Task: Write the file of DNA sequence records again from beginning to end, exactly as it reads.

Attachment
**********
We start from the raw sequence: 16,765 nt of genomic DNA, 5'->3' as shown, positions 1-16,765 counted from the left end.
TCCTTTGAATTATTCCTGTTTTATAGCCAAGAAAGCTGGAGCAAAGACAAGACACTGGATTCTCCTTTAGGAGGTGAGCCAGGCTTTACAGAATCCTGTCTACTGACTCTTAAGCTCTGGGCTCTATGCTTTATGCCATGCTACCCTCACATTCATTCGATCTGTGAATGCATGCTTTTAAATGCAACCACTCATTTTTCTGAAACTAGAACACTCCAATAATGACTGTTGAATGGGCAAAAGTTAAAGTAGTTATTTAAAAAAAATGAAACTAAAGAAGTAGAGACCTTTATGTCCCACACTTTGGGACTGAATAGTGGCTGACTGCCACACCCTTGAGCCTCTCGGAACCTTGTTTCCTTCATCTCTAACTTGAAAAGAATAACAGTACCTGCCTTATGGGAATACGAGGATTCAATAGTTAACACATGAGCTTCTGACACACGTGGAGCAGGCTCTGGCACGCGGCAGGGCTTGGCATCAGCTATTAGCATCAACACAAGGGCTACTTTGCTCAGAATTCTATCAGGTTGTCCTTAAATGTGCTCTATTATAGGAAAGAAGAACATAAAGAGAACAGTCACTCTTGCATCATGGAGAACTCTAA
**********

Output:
We start from the raw sequence: 16,765 nt of genomic DNA, 5'->3' as shown, positions 1-16,765 counted from the left end.
TCCTTTGAATTATTCCTGTTTTATAGCCAAGAAAGCTGGAGCAAAGACAAGACACTGGATTCTCCTTTAGGAGGTGAGCCAGGCTTTACAGAATCCTGTCTACTGACTCTTAAGCTCTGGGCTCTATGCTTTATGCCATGCTACCCTCACATTCATTCGATCTGTGAATGCATGCTTTTAAATGCAACCACTCATTTTTCTGAAACTAGAACACTCCAATAATGACTGTTGAATGGGCAAAAGTTAAAGTAGTTATTTAAAAAAAATGAAACTAAAGAAGTAGAGACCTTTATGTCCCACACTTTGGGACTGAATAGTGGCTGACTGCCACACCCTTGAGCCTCTCGGAACCTTGTTTCCTTCATCTCTAACTTGAAAAGAATAACAGTACCTGCCTTATGGGAATACGAGGATTCAATAGTTAACACATGAGCTTCTGACACACGTGGAGCAGGCTCTGGCACGCGGCAGGGCTTGGCATCAGCTATTAGCATCAACACAAGGGCTACTTTGCTCAGAATTCTATCAGGTTGTCCTTAAATGTGCTCTATTATAGGAAAGAAGAACATAAAGAGAACAGTCACTCTTGCATCATGGAGAACTCTAA